President Trump's federal lawsuit in Pennsylvania is getting its day in court. As a recent article in the American Thinker explained:
The complaint filed in Pennsylvania by the Trump campaign is a superb piece of legal craftsmanship.
It was filed in federal court, not state. The gist is that some of the state's actions, and particularly the exclusion of Republican poll-watchers during the counting of hundreds of thousands of mail-in ballots, violated federal constitutional requirements.
The point is obvious enough once one thinks of it, but it's brilliant all the same. It shifts the focus from state law, where a politicized Pennsylvania court has the last word, to federal law, where the U.S. Supreme Court rules.
After the campaign filed an amended complaint this weekend, the media began pushing the narrative that part of the lawsuit had been dropped when that was not the case:
The Washington Post forgot to read the complaint. Fake News. Poll Watchers, and the way they were treated, are a very big deal in the complaint! https://t.co/Rhc4RY0QSF— Donald J. Trump (@realDonaldTrump) November 16, 2020
This story is completely erroneous. Our lawsuit in Pennsylvania absolutely still makes an issue of the 682,479 mail-in and absentee ballots that were counted in secret.— Tim Murtaugh (@TimMurtaugh) November 16, 2020
To write that we had scrapped that argument requires not reading the amended complaint. https://t.co/39CvzAoIyl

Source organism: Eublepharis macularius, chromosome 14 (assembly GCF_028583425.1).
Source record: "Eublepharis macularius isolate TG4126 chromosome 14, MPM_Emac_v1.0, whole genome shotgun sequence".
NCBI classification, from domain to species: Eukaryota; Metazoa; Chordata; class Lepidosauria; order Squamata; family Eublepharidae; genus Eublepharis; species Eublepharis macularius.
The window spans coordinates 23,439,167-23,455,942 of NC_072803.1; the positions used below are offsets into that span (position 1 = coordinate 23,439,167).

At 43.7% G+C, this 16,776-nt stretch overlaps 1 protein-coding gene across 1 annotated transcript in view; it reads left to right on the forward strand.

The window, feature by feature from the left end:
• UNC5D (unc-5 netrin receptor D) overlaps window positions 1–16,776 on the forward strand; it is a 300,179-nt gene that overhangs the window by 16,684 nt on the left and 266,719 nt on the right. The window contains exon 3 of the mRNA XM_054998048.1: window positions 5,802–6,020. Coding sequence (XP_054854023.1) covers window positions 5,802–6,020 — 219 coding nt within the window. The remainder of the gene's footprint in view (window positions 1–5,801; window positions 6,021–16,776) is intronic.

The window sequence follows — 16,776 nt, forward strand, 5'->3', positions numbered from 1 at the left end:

Para 15 (now 11 in amended complaint). pic.twitter.com/MyzOecNzgK— Jenna Ellis (@JennaEllisEsq) November 16, 2020
The Trump Campaign officially set the record straight on the issue earlier today:
On Sunday night, the Washington Post ran a complete mischaracterization of the Trump campaign’s litigation in Pennsylvania, erroneously claiming the campaign had dropped the claim of nearly 700,000 ballots processed illegally and in secret. The campaign did no such thing. In fact, because of a Friday ruling by the Third Circuit Court of Appeals in an unrelated case, the campaign strategically decided to restructure its lawsuit to rely on claims of violations of the Equal Protection Clause of the 14th Amendment to the U.S. Constitution. The claim that 682,479 ballots were improperly processed and counted is still very much part of the suit.
Tomorrow's hearing is scheduled before the United States District Court for the Middle District of Pennsylvania.